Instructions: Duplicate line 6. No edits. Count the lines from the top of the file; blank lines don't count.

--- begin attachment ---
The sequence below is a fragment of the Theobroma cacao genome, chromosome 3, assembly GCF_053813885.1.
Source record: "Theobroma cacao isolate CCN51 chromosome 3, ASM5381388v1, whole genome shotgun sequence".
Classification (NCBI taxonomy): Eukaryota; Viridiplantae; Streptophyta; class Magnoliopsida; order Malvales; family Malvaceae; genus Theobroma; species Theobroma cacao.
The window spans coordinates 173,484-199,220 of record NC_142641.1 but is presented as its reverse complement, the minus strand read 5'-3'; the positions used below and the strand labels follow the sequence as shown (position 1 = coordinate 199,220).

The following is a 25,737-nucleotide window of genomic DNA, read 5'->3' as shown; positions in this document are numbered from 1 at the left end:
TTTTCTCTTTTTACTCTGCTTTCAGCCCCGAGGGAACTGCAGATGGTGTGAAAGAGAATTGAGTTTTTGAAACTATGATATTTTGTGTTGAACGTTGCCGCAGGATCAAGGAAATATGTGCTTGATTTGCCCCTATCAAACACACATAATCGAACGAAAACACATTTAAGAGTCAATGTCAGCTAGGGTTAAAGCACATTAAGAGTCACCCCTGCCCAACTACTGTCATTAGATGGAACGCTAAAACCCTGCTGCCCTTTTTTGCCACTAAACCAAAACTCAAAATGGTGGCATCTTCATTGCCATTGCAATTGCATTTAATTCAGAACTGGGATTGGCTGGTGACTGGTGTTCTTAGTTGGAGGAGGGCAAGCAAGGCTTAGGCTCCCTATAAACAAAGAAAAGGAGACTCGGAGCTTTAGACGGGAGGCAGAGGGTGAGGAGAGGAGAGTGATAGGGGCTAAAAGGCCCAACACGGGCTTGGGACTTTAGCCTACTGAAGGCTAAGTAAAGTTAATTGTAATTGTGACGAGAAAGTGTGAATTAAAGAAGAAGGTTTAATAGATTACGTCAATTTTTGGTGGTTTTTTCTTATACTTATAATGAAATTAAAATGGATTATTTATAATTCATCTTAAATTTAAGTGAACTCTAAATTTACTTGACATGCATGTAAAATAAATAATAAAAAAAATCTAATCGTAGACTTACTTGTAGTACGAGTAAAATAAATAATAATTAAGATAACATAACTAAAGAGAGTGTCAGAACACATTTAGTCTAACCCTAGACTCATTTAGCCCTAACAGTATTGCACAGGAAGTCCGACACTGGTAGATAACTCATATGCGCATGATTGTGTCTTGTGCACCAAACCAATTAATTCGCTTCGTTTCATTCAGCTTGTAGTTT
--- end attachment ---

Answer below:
TTTTCTCTTTTTACTCTGCTTTCAGCCCCGAGGGAACTGCAGATGGTGTGAAAGAGAATTGAGTTTTTGAAACTATGATATTTTGTGTTGAACGTTGCCGCAGGATCAAGGAAATATGTGCTTGATTTGCCCCTATCAAACACACATAATCGAACGAAAACACATTTAAGAGTCAATGTCAGCTAGGGTTAAAGCACATTAAGAGTCACCCCTGCCCAACTACTGTCATTAGATGGAACGCTAAAACCCTGCTGCCCTTTTTTGCCACTAAACCAAAACTCAAAATGGTGGCATCTTCATTGCCATTGCAATTGCATTTAATTCAGAACTGGGATTGGCTGGTGACTGGTGTTCTTAGTTGGAGGAGGGCAAGCAAGGCTTAGGCTCCCTATAAACAAAGAAAAGGAGACTCGGAGCTTTAGACGGGAGGCAGAGGGTGAGGAGAGGAGAGTGATAGGGGCTAAAAGGCCCAACACGGGCTTGGGACTTTAGCCTACTGAAGGCTAAGTAAAGTTAATTGTAATTGTGACGAGAAAGTGTGAATTAAAGAAGAAGGTTTAATAGATTACGTCAATTTTTGGTGGTTTTTTCTTATACTTATAATGAAATTAAAATGGATTATTTATAATTCATCTTAAATTTAAGTGAACTCTAAATTTACTTGACATGCATGTAAAATAAATAATAAAAAAAATCTAATCGTAGACTTACTTGTAGTACGAGTAAAATAAATAATAATTAAGATAACATAACTAAAGAGAGTGTCAGAACACATTTAGTCTAACCCTAGACTCATTTAGCCCTAACAGTATTGCACAGGAAGTCCGACACTGGTAGATAACTCATATGCGCATGATTGTGTCTTGTGCACCAAACCAATTAATTCGCTTCGTTTCATTCAGCTTGTAGTTT